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Health

How to get the right balance of omega-3s and omega-6s in your diet

The balance of omega fatty acids in the food we eat affects our health. But what does the evidence say about claims you should be seeking to reduce omega-6 intake as well as boosting omega-3s?

By Jasmin Fox-Skelly

23 April 2024

A fish merchant's stall in an indoor market.

Linda Steward/Getty Images

Wherever you look, the advice is the same: if you want to reduce your risk of heart disease, obesity, cancer and all manner of other health problems, you should cut down on “bad” saturated fats, such as those found in butter and red and processed meats. Instead, you should be gobbling “good” polyunsaturated fats. That means cooking with vegetable oils and mainlining leafy greens, oily fish, nuts and seeds. Simple.

Except when it comes to nutrition science, nothing is ever simple. In this case, the complications arise from the growing realisation that “good” fats aren’t all created equal — more specifically, that while omega-3 fatty acids are indeed good for us, omega-6s might actually be damaging your health.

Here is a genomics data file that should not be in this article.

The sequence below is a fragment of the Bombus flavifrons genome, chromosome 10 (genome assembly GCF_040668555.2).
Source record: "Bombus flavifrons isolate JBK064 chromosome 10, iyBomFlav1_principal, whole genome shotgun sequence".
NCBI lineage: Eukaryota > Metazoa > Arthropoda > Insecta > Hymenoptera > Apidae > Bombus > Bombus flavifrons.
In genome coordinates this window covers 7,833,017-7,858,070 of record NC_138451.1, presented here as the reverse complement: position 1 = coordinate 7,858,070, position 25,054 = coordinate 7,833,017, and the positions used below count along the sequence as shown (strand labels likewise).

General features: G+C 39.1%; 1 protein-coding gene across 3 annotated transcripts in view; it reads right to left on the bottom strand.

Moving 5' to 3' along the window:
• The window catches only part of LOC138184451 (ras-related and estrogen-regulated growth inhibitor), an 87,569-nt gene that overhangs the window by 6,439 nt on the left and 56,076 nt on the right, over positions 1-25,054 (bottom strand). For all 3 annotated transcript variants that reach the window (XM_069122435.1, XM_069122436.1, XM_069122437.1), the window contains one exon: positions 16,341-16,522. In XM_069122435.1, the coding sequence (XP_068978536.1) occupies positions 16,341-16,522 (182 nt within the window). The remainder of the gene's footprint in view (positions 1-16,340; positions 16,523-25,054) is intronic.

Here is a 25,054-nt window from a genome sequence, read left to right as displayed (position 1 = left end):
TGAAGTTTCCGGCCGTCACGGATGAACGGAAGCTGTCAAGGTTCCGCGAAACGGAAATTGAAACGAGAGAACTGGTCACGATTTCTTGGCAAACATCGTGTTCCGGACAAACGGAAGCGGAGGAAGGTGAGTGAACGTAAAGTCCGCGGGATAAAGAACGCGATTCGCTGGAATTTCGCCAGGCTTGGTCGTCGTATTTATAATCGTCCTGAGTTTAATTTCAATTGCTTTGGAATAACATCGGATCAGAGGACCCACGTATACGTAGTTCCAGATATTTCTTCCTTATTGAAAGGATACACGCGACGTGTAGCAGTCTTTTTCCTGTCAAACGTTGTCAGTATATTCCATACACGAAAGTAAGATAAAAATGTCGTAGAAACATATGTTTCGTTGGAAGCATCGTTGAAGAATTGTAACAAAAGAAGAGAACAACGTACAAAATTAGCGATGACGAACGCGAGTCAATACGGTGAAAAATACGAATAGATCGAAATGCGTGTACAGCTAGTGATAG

The idea that the balance of omegas in the food we eat can have an impact on our health is well established. It is also clear that the typical Western diet has become skewed in favour of more omega-6s and fewer omega-3s over the past 50 years, while at the same time we have seen a surge in the incidence of diseases associated with excessive inflammation, including heart disease and type 2 diabetes.

All of which has led to claims that we should not only seek to boost the amount of omega-3s in our diets, but also to cut down on omega-6s. Yet correlation isn’t causation. So can it really be that consuming too many omega-6s, long thought beneficial, is bad for us? And if so, what foods should we all be eating more or less of to optimise…

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